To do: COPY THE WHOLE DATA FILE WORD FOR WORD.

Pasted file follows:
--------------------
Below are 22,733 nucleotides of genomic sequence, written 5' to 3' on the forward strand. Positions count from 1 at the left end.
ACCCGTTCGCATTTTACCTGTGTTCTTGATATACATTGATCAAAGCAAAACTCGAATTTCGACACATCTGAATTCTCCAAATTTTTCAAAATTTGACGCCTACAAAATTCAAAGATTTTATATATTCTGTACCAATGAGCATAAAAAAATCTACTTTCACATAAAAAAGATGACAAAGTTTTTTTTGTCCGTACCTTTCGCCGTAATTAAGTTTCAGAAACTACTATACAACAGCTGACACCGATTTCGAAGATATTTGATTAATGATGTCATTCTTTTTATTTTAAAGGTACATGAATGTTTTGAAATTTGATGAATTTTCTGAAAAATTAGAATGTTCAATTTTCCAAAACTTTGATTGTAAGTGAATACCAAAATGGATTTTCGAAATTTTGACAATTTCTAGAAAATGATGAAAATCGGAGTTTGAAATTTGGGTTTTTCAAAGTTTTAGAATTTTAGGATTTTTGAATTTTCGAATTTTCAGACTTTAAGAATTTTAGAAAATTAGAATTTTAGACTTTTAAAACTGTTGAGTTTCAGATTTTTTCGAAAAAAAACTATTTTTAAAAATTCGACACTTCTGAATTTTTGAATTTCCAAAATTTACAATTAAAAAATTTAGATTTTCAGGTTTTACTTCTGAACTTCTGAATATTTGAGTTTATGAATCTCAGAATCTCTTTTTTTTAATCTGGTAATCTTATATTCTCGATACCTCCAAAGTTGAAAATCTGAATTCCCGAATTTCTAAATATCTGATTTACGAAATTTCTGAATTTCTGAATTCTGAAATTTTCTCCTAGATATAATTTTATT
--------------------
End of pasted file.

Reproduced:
Below are 22,733 nucleotides of genomic sequence, written 5' to 3' on the forward strand. Positions count from 1 at the left end.
ACCCGTTCGCATTTTACCTGTGTTCTTGATATACATTGATCAAAGCAAAACTCGAATTTCGACACATCTGAATTCTCCAAATTTTTCAAAATTTGACGCCTACAAAATTCAAAGATTTTATATATTCTGTACCAATGAGCATAAAAAAATCTACTTTCACATAAAAAAGATGACAAAGTTTTTTTTGTCCGTACCTTTCGCCGTAATTAAGTTTCAGAAACTACTATACAACAGCTGACACCGATTTCGAAGATATTTGATTAATGATGTCATTCTTTTTATTTTAAAGGTACATGAATGTTTTGAAATTTGATGAATTTTCTGAAAAATTAGAATGTTCAATTTTCCAAAACTTTGATTGTAAGTGAATACCAAAATGGATTTTCGAAATTTTGACAATTTCTAGAAAATGATGAAAATCGGAGTTTGAAATTTGGGTTTTTCAAAGTTTTAGAATTTTAGGATTTTTGAATTTTCGAATTTTCAGACTTTAAGAATTTTAGAAAATTAGAATTTTAGACTTTTAAAACTGTTGAGTTTCAGATTTTTTCGAAAAAAAACTATTTTTAAAAATTCGACACTTCTGAATTTTTGAATTTCCAAAATTTACAATTAAAAAATTTAGATTTTCAGGTTTTACTTCTGAACTTCTGAATATTTGAGTTTATGAATCTCAGAATCTCTTTTTTTTAATCTGGTAATCTTATATTCTCGATACCTCCAAAGTTGAAAATCTGAATTCCCGAATTTCTAAATATCTGATTTACGAAATTTCTGAATTTCTGAATTCTGAAATTTTCTCCTAGATATAATTTTATT